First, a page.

Anton Corneal stresses that the Under-23 football team as well, as hidden talents in the community, comprise the core of the TTFF’s plans for progression but maintained that their skill on the field must be accompanied by their discipline off it.

Referring to the “Soca Warriors” 3-2 loss at the Hasely Crawford Stadium against Finland earlier this month, followed by the Under-23’s 1-0 victory over the same Finnish team, Corneal highlighted, “The future is bright.

The senior squad encompassed some U-23 players as we wanted to give them as much exposure as possible. We wanted to see our best Pro-league players in the opening game but having so many U-23 players such as Sean Da Silva in both units shows how much we want these younger players playing higher level football.”

Corneal pinpointed that while the senior team seemed “scrapped together”, it was calculated so that the coaches could see the proper blend of local experience and youth. He attributed both satisfactory performances to the guile of coaches Hutson Charles and Angus Eve who are familiar with the two sets of players, and claimed that their expertise would be a pillar of strength for the future to see a cohesive structure come to fruition again for the senior squad.

“In Tobago, the entire U-23 team played well and notched a win. But what these youngsters need to know is that a footballer must carry himself with pride and discipline off the field as well.

A footballer is still carrying his nation’s honour outside the stadium. Stamp your authority off the field and be better role models in society,” continued Corneal as he was confident that the level of discipline instilled would step the game up for the U-23s.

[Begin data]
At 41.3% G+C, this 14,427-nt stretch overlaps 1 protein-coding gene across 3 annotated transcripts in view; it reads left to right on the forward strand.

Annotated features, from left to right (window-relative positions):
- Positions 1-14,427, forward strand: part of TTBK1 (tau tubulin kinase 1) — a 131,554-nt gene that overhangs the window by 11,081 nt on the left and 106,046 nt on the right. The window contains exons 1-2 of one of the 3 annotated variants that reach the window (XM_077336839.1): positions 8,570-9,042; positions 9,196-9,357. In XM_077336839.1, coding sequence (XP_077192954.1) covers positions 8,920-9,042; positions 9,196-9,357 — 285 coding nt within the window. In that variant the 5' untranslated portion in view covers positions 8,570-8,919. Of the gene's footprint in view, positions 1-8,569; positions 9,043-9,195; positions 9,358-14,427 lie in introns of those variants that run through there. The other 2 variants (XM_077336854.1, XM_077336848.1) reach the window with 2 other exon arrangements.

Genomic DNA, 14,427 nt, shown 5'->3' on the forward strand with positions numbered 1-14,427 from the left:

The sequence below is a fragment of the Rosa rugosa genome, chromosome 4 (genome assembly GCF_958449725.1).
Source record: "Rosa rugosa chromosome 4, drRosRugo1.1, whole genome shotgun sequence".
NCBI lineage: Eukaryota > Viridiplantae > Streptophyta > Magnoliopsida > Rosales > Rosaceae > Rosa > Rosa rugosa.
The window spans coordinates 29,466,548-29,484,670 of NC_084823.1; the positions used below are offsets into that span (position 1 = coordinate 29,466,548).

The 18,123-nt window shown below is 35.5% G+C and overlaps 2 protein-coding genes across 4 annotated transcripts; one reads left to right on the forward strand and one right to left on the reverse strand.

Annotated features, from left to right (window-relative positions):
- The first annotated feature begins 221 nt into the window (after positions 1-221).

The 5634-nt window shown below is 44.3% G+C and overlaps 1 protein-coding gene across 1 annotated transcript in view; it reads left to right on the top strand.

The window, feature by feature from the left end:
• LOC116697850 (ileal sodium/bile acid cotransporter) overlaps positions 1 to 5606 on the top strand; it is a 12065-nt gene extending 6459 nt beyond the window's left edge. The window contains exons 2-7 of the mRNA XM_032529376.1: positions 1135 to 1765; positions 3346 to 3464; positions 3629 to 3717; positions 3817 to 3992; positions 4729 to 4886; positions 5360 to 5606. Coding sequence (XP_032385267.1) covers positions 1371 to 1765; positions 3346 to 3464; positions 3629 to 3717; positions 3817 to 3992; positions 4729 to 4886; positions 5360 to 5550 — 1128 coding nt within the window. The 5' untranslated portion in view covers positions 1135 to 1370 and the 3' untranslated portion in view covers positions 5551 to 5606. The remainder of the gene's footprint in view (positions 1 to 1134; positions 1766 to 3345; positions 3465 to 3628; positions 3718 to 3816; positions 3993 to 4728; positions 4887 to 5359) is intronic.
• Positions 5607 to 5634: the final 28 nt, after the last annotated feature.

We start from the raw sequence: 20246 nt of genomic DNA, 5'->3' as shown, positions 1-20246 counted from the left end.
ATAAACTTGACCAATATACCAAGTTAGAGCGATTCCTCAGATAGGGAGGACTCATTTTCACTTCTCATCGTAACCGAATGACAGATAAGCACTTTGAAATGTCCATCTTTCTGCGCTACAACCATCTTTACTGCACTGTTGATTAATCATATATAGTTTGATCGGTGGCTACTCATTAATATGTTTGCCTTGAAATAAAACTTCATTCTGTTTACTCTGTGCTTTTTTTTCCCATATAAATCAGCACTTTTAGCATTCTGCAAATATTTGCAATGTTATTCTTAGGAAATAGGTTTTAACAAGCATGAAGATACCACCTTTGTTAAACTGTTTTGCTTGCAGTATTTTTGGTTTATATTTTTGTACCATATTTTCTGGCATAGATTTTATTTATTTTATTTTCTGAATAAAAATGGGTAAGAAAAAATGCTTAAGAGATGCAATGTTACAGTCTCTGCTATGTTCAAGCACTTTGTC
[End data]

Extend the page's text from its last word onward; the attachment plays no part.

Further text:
He admitted that a lot rests on the shoulders of the U-23s and they offer much promise as he added, “Grassroots football builds youth players to fulfill their capability and optimise their potential to the brim.

Once primary, secondary schools and women’s teams are under the eye of certified coaches, it’s a huge step forward, but note that community football is also a great feeder to the national teams.” Corneal revealed that plans to take football back to the communities will be a potent stroke to ascertaining where local talents can be unearthed.

“Fifteen to 20 communities are being tackled and non-mainstream football is under watch. These communities have talented players and it also brings crime reduction with the arm of recreation — it’s unity. Biche, Toco and Tabaquite are such places. We must plan and design for the communities as seen with Mayaro, which gave us a youth skipper in Leston Paul,” Corneal boasted.

He also mentioned Laventille as area to focus on as and expressed disappointment with the stigma, stereotypes and labels associated with the community and its youth.

“We had former national skippers from Laventille (one notable mention being Russell Latapy) and we need to offer proper opportunities to the young people there. The young players in such communities must be afforded the right avenues. This will be inculcated in the TTFF’s developmental plans,” he concluded.